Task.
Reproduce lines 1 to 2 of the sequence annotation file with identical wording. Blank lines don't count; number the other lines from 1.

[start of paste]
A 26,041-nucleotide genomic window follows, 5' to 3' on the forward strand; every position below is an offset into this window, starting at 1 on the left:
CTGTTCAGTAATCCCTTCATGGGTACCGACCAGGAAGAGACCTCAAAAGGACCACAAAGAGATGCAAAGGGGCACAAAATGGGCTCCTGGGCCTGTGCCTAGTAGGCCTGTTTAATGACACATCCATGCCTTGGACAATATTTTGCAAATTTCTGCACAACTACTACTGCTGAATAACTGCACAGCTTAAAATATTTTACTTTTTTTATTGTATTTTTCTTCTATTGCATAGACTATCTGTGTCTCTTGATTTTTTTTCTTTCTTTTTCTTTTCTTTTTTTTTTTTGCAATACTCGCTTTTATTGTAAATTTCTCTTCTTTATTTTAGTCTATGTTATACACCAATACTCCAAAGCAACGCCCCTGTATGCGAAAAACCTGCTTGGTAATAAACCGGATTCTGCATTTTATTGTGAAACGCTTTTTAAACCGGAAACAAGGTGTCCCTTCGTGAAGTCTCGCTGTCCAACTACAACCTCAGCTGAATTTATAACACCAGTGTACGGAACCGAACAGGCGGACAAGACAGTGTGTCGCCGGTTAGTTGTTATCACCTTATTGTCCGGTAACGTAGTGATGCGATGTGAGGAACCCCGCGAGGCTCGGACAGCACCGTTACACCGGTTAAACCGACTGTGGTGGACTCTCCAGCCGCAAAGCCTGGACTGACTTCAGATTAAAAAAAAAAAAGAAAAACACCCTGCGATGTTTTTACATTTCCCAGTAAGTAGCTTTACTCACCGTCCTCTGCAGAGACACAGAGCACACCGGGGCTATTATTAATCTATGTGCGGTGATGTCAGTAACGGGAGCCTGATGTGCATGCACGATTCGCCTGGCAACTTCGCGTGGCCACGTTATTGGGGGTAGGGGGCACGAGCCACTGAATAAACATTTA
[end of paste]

A 26,041-nucleotide genomic window follows, 5' to 3' on the forward strand; every position below is an offset into this window, starting at 1 on the left:
CTGTTCAGTAATCCCTTCATGGGTACCGACCAGGAAGAGACCTCAAAAGGACCACAAAGAGATGCAAAGGGGCACAAAATGGGCTCCTGGGCCTGTGCCTAGTAGGCCTGTTTAATGACACATCCATGCCTTGGACAATATTTTGCAAATTTCTGCACAACTACTACTGCTGAATAACTGCACAGCTTAAAATATTTTACTTTTTTTATTGTATTTTTCTTCTATTGCATAGACTATCTGTGTCTCTTGATTTTTTTTCTTTCTTTTTCTTTTCTTTTTTTTTTTTGCAATACTCGCTTTTATTGTAAATTTCTCTTCTTTATTTTAGTCTATGTTATACACCAATACTCCAAAGCAACGCCCCTGTATGCGAAAAACCTGCTTGGTAATAAACCGGATTCTGCATTTTATTGTGAAACGCTTTTTAAACCGGAAACAAGGTGTCCCTTCGTGAAGTCTCGCTGTCCAACTACAACCTCAGCTGAATTTATAACACCAGTGTACGGAACCGAACAGGCGGACAAGACAGTGTGTCGCCGGTTAGTTGTTATCACCTTATTGTCCGGTAACGTAGTGATGCGATGTGAGGAACCCCGCGAGGCTCGGACAGCACCGTTACACCGGTTAAACCGACTGTGGTGGACTCTCCAGCCGCAAAGCCTGGACTGACTTCAGATTAAAAAAAAAAAAGAAAAACACCCTGCGATGTTTTTACATTTCCCAGTAAGTAGCTTTACTCACCGTCCTCTGCAGAGACACAGAGCACACCGGGGCTATTATTAATCTATGTGCGGTGATGTCAGTAACGGGAGCCTGATGTGCATGCACGATTCGCCTGGCAACTTCGCGTGGCCACGTTATTGGGGGTAGGGGGCACGAGCCACTGAATAAACATTTA